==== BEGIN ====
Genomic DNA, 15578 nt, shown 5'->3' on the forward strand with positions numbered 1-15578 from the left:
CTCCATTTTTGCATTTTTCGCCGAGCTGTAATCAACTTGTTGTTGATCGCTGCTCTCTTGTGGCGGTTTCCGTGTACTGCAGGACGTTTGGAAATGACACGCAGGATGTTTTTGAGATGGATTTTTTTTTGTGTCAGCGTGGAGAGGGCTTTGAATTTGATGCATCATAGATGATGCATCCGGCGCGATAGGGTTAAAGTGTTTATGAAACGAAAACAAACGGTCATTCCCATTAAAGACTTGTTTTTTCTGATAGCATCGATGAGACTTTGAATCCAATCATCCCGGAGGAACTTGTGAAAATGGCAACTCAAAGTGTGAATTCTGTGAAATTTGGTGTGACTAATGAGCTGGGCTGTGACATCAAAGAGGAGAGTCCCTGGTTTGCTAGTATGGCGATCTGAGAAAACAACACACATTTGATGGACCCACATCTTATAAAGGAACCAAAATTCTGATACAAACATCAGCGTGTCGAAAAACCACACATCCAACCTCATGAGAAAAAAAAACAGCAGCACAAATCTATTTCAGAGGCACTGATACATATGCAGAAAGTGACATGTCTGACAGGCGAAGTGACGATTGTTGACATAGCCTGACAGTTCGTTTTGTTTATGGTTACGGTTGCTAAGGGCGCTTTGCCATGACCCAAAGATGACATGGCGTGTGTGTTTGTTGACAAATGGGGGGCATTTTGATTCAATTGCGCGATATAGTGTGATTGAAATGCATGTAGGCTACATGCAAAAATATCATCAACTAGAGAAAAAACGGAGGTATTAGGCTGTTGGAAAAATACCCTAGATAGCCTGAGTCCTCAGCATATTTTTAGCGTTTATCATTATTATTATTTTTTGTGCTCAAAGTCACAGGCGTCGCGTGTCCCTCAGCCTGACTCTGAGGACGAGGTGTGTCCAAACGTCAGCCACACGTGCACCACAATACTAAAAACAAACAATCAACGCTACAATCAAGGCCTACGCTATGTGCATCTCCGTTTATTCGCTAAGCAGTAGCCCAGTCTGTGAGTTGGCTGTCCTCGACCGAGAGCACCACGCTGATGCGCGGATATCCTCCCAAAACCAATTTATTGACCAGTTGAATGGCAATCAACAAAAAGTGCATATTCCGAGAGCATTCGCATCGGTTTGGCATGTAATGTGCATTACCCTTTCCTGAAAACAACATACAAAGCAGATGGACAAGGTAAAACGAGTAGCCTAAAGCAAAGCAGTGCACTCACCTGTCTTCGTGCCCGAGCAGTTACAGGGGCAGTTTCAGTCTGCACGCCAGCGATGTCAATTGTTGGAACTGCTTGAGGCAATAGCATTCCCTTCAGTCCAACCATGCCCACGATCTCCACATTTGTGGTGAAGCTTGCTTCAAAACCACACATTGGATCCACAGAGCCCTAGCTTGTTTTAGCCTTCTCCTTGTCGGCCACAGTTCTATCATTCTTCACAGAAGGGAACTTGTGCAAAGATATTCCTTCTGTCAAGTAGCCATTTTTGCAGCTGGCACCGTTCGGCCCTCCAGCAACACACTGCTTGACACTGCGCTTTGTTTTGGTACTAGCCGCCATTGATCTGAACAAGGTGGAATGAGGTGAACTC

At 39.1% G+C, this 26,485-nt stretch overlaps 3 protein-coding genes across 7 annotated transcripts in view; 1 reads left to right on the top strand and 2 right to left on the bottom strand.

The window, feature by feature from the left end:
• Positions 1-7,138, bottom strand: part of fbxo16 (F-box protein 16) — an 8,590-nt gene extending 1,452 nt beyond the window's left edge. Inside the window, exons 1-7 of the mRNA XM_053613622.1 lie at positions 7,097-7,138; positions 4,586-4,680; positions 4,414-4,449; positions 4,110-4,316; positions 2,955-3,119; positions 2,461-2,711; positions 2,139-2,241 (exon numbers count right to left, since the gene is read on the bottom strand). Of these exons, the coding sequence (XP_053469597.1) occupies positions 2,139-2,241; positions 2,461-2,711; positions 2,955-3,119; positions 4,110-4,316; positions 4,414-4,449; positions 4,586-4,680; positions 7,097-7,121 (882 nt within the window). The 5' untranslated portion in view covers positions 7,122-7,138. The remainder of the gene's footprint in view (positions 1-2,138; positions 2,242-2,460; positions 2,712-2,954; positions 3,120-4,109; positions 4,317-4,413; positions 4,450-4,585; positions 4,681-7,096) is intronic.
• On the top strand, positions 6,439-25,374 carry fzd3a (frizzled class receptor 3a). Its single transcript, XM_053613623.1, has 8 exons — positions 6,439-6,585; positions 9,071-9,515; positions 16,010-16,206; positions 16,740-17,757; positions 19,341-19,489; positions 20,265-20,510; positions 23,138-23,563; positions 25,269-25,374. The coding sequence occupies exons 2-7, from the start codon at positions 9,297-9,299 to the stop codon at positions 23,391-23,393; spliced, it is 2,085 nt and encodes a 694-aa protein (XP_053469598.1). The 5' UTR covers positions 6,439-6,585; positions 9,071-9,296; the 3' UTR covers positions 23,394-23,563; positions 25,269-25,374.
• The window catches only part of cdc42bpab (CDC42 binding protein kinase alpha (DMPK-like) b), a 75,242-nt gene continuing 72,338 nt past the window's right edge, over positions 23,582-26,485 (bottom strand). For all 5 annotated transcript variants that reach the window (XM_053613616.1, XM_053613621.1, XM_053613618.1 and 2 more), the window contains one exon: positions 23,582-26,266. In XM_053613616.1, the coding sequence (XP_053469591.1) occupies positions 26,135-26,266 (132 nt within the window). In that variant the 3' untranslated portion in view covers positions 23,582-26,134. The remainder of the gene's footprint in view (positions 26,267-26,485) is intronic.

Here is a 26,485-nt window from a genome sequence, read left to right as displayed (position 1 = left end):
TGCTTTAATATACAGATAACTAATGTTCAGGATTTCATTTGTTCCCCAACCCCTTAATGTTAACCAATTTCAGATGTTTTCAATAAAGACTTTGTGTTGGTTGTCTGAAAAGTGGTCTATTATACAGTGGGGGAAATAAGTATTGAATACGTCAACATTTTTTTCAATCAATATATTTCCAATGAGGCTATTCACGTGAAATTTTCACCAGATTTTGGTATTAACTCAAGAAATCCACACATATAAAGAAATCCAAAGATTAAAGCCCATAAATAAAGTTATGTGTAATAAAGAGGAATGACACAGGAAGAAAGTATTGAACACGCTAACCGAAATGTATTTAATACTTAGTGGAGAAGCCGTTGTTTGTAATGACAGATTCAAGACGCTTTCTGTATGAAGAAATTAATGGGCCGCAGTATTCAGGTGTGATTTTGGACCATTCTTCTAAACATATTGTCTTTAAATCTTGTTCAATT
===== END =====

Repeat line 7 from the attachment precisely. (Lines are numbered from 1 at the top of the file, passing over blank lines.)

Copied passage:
• The window catches only part of cdc42bpab (CDC42 binding protein kinase alpha (DMPK-like) b), a 75,242-nt gene continuing 72,338 nt past the window's right edge, over positions 23,582-26,485 (bottom strand). For all 5 annotated transcript variants that reach the window (XM_053613616.1, XM_053613621.1, XM_053613618.1 and 2 more), the window contains one exon: positions 23,582-26,266. In XM_053613616.1, the coding sequence (XP_053469591.1) occupies positions 26,135-26,266 (132 nt within the window). In that variant the 3' untranslated portion in view covers positions 23,582-26,134. The remainder of the gene's footprint in view (positions 26,267-26,485) is intronic.